There is another “nameless” group, much larger than the one just discussed, which also engages in various forms of spiritual and physical abuse. Very little has been written about this obscure worldwide church which is said to have as many as one hundred thousand members. It was founded at the turn of the century by a Scottish coal miner named William Irvine who was later joined by Edward Cooney, an Irishman. In the early days, the group was referred to as the “Cooneyites,” and later became known both as the “Two-by-Two’s” (because its itinerant preachers or “workers” travel in pairs) and the “Nameless House Sect.” The group deplores denominationalism and “man-made” doctrines. It identifies with no name and claims only to follow Jesus Christ.
Former members, who often refer to it as “the Truth,” claim that a great number of children raised in the movement are subjected to stern discipline from an early age in order that their “wills can be broken.” Ex-members report that infants as young as three months old are swatted. One said that
fussing of small children is an unacceptable disruption of the meeting, so children must be taught quickly and firmly how to behave and be silent. Children are expected to behave as miniature adults and whatever must be done to achieve this end is done. One common discipline is to expect children to eat everything on their plates, to train them for the task of being in the “work.” Forcing children to eat is considered part of breaking their wills and teaching them to submit to parental authority. If they refuse or cannot, the workers view it as rebellion.
Like many other abusive churches, the Two-by- Two’s impose a restrictive and rigorous life-style on the membership. Women adherents shun makeup and wear long, uncut hair wrapped tightly in buns on the tops of their heads. Jewelry is proscribed, while plain dresses are the norm. Slacks, shorts, and sleeveless blouses are forbidden in public. They submit to the men of the group who tend to wear dark-colored clothes and carry black-covered King James Versions of the Bible. Marriages are performed by civil authorities only, since church “workers” do not register with state officials.
Conformity to a strict life-style is expected of all children and young people in the Truth. They are discouraged from participating in after-school sports and other social activities. Their circle of friends does not extend beyond the group.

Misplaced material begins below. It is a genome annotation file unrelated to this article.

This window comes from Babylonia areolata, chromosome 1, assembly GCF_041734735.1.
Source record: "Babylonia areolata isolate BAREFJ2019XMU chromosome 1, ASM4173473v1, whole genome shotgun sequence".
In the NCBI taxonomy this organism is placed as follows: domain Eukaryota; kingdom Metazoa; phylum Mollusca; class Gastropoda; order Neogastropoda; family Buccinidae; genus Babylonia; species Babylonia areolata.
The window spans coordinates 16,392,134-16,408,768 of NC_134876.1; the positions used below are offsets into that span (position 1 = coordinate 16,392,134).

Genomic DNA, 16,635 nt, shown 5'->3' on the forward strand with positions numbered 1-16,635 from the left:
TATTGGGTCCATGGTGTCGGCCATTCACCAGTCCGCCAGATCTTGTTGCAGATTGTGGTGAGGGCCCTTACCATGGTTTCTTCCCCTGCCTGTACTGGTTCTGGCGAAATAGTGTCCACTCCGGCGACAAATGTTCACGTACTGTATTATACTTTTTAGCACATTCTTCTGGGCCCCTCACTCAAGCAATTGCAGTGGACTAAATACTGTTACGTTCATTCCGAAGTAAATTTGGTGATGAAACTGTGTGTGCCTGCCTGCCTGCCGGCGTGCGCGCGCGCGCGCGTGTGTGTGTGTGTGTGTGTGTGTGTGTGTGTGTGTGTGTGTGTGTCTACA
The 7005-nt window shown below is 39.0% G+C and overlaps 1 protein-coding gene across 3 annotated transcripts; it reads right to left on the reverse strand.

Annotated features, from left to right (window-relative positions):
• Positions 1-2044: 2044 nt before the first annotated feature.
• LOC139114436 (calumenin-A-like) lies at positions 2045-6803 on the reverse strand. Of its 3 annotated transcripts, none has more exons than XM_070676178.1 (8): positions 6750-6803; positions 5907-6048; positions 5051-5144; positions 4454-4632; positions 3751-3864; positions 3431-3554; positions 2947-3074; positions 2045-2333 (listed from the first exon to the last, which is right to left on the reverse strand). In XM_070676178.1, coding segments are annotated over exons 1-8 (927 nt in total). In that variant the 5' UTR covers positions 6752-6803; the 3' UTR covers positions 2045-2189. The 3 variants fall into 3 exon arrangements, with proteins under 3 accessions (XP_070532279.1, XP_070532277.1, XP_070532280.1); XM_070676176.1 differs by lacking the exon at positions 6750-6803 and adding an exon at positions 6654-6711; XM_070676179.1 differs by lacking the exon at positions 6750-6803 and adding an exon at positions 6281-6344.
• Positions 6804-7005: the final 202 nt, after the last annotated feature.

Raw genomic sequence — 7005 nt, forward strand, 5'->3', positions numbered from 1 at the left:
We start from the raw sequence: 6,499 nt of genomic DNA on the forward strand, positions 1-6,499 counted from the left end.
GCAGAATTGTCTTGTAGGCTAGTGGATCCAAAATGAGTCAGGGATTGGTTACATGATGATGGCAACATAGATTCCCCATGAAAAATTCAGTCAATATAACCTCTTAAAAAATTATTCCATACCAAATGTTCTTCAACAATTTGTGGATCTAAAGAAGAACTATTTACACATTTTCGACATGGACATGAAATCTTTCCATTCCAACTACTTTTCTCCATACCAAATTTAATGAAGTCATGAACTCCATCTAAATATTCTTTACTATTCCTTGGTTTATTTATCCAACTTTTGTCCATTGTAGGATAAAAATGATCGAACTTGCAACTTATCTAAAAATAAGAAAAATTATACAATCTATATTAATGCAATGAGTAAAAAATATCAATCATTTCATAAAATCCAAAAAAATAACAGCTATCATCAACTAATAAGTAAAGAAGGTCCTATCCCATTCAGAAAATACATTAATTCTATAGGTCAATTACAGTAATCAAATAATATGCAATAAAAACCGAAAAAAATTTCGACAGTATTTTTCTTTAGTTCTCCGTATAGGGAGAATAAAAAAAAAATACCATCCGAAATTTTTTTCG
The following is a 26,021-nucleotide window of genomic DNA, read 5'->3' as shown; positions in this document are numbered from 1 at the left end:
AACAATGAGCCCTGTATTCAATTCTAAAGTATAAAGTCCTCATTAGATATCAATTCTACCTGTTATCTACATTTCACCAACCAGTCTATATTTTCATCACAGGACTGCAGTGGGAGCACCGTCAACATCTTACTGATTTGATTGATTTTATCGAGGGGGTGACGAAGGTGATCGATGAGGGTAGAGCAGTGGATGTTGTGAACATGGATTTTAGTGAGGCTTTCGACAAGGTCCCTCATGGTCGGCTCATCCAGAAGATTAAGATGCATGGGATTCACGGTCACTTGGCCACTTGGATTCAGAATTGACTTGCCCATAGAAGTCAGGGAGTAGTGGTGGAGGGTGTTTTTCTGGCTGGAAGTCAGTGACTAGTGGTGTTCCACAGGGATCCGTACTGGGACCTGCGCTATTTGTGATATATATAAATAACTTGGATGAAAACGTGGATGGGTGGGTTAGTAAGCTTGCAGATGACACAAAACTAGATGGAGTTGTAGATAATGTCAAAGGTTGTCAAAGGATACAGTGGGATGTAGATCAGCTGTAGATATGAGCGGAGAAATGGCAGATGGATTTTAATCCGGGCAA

They often grow up ignorant and unaware of current affairs around them. One woman remembers taking her young son to the doctor who was astonished that the boy knew nothing about Big Bird or other Sesame Street characters. Another woman relates that her son’s kindergarten teacher was shocked that he hadn’t ever heard of Easter … [most Two-by-Two’s do not observe Christmas or Easter]. This lack of awareness, culturally, religiously, politically, and socially, severely stunts their perceptions of the world around them …. Emotional withdrawal and social isolation are typical responses among children in the Truth which are carried forward into adulthood.
Members of the University Bible Fellowship were encouraged to get rid of their stereos. One student threw his six-hundred-dollar stereo receiver into Lake Michigan and exclaimed, “I felt so free after that.” An ex-member of another abusive church tells of being advised to get rid of her dead husband’s spirit by burning her wedding pictures, selling her wedding ring, and giving away their bed. “Our children watched their baby dolls and stuffed animals get fried in a bonfire,” reports one ex-member, whose former church taught that such attachments could become “idols” and therefore represented potential sin.
Life-style rigidity in abusive churches often manifests itself in a curiously reactive mode with regard to sexuality. Proscriptive measures reveal a sometimes bizarre preoccupation with sex that mental-health professionals would no doubt conclude gives evidence of repression. For example, an ex-member of Faith Tabernacle, a now defunct California church pastored by Eleanor Daries, was told she had to give up playing the cello because of the “sexual positioning” required to play the instrument. Members of the University Bible Fellowship (UBF) were urged to repent of their sinful desires and cut off their relationships with boyfriends and girlfriends. Those who dated were called “wolfy men” or “foxy women” and were considered to be full of “flesh desires.”
Another authoritarian group provides written guidelines for male/female behavior in church: “Limit physical contact in church to hand-holding. Snuggling, cuddling, laying the head on his shoulder, if longer than a second or so, is not appropriate. Excessive massaging of one another is not appropriate.”